Nicolas Sarkozy has star appeal. But to judge from his political testimony, he lacks a coherent political philosophy and has few ideas about how to arrest France's declineby Charles Grant / March 22, 2007 / Leave a comment
Testimony by Nicolas Sarkozy (Harriman House Publishing, £16.99)
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Nicolas Sarkozy’s call for a “rupture” with France’s past makes him an exciting figure. In the last five years—during stints as chairman of the Gaullist UMP party, finance minister and interior minister—he has proved himself a hyperactive and effective politician. If anyone is capable of shaking up France’s sclerotic economic and bureaucratic systems, it is probably the Gaullist candidate for the presidency. His star appeal is undeniable. At a chaotically organised election rally in London in January, so many French exiles came to hear him that several thousand people (myself included) were left on the street outside. His message to those who did get in was simple: France must change in order to attract back the young and enterprising.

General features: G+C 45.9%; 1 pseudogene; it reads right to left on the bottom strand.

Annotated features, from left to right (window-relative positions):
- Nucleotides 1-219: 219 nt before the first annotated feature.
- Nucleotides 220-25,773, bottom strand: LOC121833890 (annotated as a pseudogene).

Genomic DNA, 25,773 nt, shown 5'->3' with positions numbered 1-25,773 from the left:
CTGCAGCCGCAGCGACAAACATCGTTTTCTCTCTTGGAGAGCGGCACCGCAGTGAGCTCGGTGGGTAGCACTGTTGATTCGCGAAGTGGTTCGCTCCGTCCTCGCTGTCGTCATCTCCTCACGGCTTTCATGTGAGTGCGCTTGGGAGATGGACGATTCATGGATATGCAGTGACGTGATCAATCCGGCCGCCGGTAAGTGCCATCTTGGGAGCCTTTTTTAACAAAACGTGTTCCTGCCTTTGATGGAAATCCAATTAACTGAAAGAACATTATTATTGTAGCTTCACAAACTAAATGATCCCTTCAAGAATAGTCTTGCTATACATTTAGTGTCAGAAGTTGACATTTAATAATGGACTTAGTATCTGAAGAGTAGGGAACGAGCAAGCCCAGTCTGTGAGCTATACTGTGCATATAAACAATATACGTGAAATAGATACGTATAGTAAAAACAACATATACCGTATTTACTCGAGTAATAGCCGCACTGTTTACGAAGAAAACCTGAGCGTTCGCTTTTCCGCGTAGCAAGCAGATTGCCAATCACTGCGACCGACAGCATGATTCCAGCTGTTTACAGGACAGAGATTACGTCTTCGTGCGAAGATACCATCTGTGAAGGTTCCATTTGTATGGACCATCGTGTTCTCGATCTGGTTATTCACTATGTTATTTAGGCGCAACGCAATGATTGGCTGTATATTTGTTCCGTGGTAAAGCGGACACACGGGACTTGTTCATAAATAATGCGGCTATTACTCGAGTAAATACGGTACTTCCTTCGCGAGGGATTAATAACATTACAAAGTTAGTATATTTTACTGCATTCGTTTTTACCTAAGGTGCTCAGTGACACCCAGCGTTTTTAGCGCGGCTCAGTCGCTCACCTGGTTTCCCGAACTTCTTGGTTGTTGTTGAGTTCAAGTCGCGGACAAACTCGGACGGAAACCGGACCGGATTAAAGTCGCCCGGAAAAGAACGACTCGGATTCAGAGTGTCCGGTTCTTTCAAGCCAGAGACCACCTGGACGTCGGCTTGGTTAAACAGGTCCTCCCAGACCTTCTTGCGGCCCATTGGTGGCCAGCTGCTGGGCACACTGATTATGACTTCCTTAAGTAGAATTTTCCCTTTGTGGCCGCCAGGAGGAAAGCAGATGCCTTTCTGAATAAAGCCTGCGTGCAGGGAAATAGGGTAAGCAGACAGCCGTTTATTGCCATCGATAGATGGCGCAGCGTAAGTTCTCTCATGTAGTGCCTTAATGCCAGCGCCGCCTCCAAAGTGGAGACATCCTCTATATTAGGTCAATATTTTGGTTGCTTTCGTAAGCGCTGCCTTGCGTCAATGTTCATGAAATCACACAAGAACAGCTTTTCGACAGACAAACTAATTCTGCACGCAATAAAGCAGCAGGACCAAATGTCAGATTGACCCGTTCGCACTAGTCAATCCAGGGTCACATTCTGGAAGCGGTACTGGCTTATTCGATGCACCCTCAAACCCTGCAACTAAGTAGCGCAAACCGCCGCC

Sarkozy’s book is a series of disconnected anecdotes, musings and proposals. He recounts how he pushed through difficult reforms as a minister, how he plans others as president, how he countered the slanders and schemes of his enemies, and how his relations with both Jacques Chirac and Cécilia—Sarkozy’s briefly estranged wife—are really much rosier than people imagine. Sarkozy presents no political philosophy, merely stating that his interpretation of Gaullism, in contrast to that of Chirac, is that France needs unceasing reform.
? Such an unintellectual book has, predictably, earned scorn from the bien-pensant left bank elite. Despite 30 years as an activist on the right of French politics, Sarkozy remains an outsider—with a father from Hungary and a Jewish maternal grandfather from Thessaloniki. He never attended one of the grandes écoles. But not being from the establishment only enhances his appeal, and this book has sold more than 300,000 copies in France.
Sarkozy seems little interested in the wider world, mentioning other countries mainly as examples that France should learn from. In the 1970s, he points out, Britain was 25 per cent poorer than France, and now it is 10 per cent richer. But he offers no real analysis of why France’s economic performance has fallen behind that of its peers, or what structural reforms are needed to arrest the decline. He would like to relax the rules of the 35-hour week, and implores the French to work harder. To his credit, he says that neither globalisation nor…